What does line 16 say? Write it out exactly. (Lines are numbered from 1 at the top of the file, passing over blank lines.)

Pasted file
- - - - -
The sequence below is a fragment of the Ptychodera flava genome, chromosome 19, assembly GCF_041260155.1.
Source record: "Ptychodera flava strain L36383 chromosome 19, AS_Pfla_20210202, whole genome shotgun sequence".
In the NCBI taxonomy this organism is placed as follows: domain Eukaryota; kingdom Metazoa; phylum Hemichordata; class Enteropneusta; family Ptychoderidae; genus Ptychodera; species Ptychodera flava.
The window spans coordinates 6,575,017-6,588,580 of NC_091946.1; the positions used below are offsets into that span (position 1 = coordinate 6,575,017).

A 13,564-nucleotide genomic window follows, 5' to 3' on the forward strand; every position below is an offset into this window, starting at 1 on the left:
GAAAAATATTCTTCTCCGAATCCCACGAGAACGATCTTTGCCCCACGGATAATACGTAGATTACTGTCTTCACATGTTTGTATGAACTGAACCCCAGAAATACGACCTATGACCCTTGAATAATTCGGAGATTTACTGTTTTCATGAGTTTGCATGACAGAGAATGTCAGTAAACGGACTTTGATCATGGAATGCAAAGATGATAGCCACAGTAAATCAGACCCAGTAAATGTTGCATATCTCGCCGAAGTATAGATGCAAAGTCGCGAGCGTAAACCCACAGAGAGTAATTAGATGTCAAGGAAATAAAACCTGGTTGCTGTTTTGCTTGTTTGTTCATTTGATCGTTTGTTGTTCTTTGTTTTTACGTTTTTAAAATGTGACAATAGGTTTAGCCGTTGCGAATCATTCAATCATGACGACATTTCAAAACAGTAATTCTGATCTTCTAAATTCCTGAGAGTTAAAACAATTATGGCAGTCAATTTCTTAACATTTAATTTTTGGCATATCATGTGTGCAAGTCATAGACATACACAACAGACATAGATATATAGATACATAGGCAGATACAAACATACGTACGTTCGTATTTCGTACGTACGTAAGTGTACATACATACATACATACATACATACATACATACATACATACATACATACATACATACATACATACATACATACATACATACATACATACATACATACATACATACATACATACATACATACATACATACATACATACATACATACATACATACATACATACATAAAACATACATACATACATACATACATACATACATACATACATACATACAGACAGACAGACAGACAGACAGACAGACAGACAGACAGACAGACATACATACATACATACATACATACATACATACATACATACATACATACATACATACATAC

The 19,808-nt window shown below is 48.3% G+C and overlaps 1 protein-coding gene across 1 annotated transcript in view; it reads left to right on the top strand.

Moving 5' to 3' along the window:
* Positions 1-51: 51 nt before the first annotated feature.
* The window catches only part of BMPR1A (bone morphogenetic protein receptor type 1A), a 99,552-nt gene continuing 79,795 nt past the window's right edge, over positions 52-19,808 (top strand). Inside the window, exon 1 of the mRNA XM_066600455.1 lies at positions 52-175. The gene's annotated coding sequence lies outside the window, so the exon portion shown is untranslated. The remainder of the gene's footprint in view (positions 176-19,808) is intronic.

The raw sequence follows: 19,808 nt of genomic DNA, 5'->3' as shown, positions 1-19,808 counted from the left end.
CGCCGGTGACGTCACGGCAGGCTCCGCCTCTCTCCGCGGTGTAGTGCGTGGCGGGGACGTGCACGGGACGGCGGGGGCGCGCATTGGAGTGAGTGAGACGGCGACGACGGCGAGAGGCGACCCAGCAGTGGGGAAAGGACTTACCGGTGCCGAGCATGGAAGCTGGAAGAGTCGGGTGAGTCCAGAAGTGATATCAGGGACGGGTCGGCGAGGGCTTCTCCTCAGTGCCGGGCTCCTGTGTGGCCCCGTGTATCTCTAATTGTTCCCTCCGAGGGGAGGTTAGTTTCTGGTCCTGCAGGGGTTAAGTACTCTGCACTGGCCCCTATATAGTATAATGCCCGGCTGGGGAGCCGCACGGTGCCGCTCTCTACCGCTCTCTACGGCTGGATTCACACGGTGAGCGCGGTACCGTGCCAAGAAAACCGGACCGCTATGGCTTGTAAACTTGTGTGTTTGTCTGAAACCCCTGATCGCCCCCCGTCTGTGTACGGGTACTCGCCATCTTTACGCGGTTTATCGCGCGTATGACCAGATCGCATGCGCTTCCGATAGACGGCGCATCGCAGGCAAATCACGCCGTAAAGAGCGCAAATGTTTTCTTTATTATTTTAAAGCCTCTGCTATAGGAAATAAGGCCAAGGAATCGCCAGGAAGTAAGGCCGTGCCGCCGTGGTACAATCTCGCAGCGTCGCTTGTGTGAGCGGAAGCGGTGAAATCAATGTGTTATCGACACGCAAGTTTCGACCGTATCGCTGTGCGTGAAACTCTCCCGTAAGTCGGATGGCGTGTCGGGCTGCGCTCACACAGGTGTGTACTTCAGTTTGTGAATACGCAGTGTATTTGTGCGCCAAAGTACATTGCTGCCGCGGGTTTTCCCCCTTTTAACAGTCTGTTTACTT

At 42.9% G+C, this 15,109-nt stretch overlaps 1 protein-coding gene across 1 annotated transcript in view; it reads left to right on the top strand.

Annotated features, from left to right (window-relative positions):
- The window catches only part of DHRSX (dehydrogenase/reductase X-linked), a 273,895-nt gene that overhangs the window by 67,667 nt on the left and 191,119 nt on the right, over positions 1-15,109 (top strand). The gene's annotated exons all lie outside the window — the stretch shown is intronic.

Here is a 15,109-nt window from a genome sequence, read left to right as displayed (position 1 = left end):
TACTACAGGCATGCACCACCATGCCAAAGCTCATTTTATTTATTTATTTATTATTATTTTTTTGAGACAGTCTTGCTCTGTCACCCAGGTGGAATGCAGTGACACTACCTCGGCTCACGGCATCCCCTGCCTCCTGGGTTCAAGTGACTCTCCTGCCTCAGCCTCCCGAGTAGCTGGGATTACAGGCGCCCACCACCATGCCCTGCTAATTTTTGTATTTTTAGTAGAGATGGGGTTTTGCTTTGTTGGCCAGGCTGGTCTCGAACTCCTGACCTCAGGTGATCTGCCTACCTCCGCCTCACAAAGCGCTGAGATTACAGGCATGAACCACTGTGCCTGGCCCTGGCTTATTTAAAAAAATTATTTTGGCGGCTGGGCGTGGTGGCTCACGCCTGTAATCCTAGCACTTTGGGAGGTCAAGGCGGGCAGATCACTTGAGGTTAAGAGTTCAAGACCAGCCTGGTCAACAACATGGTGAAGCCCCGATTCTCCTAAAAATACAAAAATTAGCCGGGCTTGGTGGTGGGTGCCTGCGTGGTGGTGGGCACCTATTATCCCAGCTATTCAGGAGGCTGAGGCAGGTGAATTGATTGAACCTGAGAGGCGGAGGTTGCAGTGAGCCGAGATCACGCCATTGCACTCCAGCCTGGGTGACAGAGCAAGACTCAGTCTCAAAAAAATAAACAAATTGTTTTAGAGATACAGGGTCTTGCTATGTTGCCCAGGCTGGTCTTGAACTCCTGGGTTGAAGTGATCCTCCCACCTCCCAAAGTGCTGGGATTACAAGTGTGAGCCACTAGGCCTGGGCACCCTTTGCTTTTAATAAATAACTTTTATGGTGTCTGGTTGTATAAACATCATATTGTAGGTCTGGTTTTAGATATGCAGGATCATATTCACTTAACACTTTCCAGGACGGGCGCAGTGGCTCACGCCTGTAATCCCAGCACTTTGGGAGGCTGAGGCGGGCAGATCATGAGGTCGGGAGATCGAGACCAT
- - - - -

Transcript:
Here is a 15,109-nt window from a genome sequence, read left to right as displayed (position 1 = left end):